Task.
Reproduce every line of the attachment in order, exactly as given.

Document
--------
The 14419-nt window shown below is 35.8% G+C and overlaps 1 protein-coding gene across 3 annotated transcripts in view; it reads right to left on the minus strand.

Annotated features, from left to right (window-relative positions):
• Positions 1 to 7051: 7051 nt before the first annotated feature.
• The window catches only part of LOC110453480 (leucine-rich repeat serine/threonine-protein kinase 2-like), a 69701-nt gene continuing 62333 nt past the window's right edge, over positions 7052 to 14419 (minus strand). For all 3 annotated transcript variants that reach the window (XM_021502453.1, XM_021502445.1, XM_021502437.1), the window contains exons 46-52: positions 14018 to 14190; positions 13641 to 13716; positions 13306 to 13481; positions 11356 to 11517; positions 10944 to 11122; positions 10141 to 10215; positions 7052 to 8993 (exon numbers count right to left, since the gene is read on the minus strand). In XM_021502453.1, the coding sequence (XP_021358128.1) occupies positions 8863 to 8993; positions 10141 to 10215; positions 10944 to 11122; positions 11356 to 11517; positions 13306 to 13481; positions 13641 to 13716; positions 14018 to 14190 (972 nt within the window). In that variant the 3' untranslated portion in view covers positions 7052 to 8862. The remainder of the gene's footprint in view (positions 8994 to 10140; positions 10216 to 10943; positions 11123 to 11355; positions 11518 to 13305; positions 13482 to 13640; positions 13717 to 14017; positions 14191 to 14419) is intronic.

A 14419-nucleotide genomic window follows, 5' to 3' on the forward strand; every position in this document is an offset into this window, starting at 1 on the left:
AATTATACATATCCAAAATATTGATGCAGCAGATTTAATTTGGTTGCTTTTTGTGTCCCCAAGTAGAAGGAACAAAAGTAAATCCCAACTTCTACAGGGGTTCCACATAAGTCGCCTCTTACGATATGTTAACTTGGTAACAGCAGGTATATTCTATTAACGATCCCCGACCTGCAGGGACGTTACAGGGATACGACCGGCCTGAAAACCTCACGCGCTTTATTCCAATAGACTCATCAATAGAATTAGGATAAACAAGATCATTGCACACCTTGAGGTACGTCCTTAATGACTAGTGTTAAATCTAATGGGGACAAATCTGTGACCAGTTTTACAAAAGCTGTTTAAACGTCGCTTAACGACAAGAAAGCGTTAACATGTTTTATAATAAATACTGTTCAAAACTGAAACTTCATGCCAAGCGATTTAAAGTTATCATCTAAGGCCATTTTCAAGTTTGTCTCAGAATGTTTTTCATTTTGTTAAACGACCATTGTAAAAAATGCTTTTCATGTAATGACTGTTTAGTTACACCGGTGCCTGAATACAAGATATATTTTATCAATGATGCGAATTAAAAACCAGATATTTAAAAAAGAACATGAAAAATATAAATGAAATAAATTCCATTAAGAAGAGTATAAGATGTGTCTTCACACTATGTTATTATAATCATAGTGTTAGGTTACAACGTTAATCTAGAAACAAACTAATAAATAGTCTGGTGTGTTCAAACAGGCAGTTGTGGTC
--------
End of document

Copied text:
The 14419-nt window shown below is 35.8% G+C and overlaps 1 protein-coding gene across 3 annotated transcripts in view; it reads right to left on the minus strand.

Annotated features, from left to right (window-relative positions):
• Positions 1 to 7051: 7051 nt before the first annotated feature.
• The window catches only part of LOC110453480 (leucine-rich repeat serine/threonine-protein kinase 2-like), a 69701-nt gene continuing 62333 nt past the window's right edge, over positions 7052 to 14419 (minus strand). For all 3 annotated transcript variants that reach the window (XM_021502453.1, XM_021502445.1, XM_021502437.1), the window contains exons 46-52: positions 14018 to 14190; positions 13641 to 13716; positions 13306 to 13481; positions 11356 to 11517; positions 10944 to 11122; positions 10141 to 10215; positions 7052 to 8993 (exon numbers count right to left, since the gene is read on the minus strand). In XM_021502453.1, the coding sequence (XP_021358128.1) occupies positions 8863 to 8993; positions 10141 to 10215; positions 10944 to 11122; positions 11356 to 11517; positions 13306 to 13481; positions 13641 to 13716; positions 14018 to 14190 (972 nt within the window). In that variant the 3' untranslated portion in view covers positions 7052 to 8862. The remainder of the gene's footprint in view (positions 8994 to 10140; positions 10216 to 10943; positions 11123 to 11355; positions 11518 to 13305; positions 13482 to 13640; positions 13717 to 14017; positions 14191 to 14419) is intronic.

A 14419-nucleotide genomic window follows, 5' to 3' on the forward strand; every position in this document is an offset into this window, starting at 1 on the left:
AATTATACATATCCAAAATATTGATGCAGCAGATTTAATTTGGTTGCTTTTTGTGTCCCCAAGTAGAAGGAACAAAAGTAAATCCCAACTTCTACAGGGGTTCCACATAAGTCGCCTCTTACGATATGTTAACTTGGTAACAGCAGGTATATTCTATTAACGATCCCCGACCTGCAGGGACGTTACAGGGATACGACCGGCCTGAAAACCTCACGCGCTTTATTCCAATAGACTCATCAATAGAATTAGGATAAACAAGATCATTGCACACCTTGAGGTACGTCCTTAATGACTAGTGTTAAATCTAATGGGGACAAATCTGTGACCAGTTTTACAAAAGCTGTTTAAACGTCGCTTAACGACAAGAAAGCGTTAACATGTTTTATAATAAATACTGTTCAAAACTGAAACTTCATGCCAAGCGATTTAAAGTTATCATCTAAGGCCATTTTCAAGTTTGTCTCAGAATGTTTTTCATTTTGTTAAACGACCATTGTAAAAAATGCTTTTCATGTAATGACTGTTTAGTTACACCGGTGCCTGAATACAAGATATATTTTATCAATGATGCGAATTAAAAACCAGATATTTAAAAAAGAACATGAAAAATATAAATGAAATAAATTCCATTAAGAAGAGTATAAGATGTGTCTTCACACTATGTTATTATAATCATAGTGTTAGGTTACAACGTTAATCTAGAAACAAACTAATAAATAGTCTGGTGTGTTCAAACAGGCAGTTGTGGTC